As paramedic roles continue to grow and diversity, the number of paramedics working in primary care is on the rise. Knowledge of non-medical prescribing specifically for paramedics in these settings is necessary, as are new frameworks for medicines management beyond the ambulance services and for general practice in particuar. This instalment in the Prescribing Paramedic series discusses prescribing in primary care settings including some of the more practical aspects of relevance to paramedics.
Acute thyrotoxicosis (thyroid storm) caused by hyperthyroidism is a rare but severe endocrine imbalance which, in extreme cases, may lead to ventricular fibrillation and ultimately, without intervention, death. The authors attended such an incident and, following clinical interventions, achieved return of spontaneous circulation with a good outcome for the patient and subsequent hospital discharge.
Despite assurance measures being developed alongside expanding scopes of practice, poor NHS ambulance staff wellbeing means high-quality job performance and patient care are not guaranteed. The UK's service is struggling to cope with growing demand and is not fully adapting from its historical emergency response role to meet modern-day urgent care needs. This puts unnecessary pressures and risks of stress from exhausting, intense work on to its most valuable resource: staff. Detrimental workplace cultures exacerbate this, along with added target-driven strain from non-evidence-based ambulance quality indicators. With poor support, communication, leadership and mental wellbeing provision, staff are increasingly dissatisfied, demoralised and experiencing a myriad of health problems. Consequences include excessive staff sickness absences and turnover as well as an up to 75% higher suicide risk. Trusts should collaborate to identify and address the causes of demand that cannot be met, and chief executives and boards should work with staff to prioritise structured wellbeing assessment and improvement. Further research is also needed.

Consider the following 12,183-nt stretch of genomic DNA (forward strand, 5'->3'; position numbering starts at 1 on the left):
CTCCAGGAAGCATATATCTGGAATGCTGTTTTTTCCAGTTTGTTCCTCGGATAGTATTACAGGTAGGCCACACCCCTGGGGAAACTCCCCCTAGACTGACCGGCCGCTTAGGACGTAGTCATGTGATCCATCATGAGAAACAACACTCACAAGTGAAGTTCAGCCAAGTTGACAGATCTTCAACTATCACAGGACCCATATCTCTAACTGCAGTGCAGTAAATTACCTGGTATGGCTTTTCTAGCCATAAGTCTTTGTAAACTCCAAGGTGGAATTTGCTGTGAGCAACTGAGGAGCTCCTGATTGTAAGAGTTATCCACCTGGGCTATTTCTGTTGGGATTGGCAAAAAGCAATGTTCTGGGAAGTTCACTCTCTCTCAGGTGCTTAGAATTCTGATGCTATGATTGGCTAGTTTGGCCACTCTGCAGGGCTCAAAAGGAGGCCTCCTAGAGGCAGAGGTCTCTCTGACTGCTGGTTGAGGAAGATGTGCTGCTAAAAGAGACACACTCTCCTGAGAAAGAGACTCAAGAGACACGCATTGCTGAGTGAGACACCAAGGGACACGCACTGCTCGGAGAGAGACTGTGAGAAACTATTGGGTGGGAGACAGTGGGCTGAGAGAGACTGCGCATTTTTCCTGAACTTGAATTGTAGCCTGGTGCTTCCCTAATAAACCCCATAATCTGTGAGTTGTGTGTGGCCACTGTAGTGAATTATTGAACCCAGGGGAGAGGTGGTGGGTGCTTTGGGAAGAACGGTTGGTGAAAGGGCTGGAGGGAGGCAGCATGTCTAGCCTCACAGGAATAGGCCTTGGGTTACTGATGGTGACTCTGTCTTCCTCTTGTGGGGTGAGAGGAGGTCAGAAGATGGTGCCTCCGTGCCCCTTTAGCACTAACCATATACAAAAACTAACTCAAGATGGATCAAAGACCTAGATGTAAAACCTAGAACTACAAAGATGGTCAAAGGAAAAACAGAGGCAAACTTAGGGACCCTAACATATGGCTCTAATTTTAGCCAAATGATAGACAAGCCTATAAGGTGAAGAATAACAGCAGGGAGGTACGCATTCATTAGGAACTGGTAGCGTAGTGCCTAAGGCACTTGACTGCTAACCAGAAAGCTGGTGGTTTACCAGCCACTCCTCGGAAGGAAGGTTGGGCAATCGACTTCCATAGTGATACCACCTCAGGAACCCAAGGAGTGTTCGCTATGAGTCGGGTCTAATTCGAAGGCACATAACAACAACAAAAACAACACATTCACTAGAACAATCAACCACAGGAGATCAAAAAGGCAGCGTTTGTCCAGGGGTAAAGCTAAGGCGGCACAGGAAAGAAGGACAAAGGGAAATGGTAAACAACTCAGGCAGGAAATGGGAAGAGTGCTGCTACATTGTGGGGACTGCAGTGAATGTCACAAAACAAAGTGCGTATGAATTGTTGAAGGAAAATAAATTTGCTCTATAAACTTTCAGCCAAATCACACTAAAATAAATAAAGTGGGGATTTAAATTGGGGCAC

After being acutely aware of her difference as a student, Mahdiyah Bandali begins to find her footing as a newly qualified paramedic, as she grows accustomed to ‘being the change’
As he quickly nears his third year, Samuel Parry shares his excitement about now being able to confidently link together his studies from first year, with current modules and placements, and taking all of this into his future as a qualified paramedic.
In the fourth instalment of Paramedic Roles, Jared Bishop reflects on his journey in Canadian paramedicine that brought him to his current role as an advanced care paramedic (flight) in Northern Saskatchewan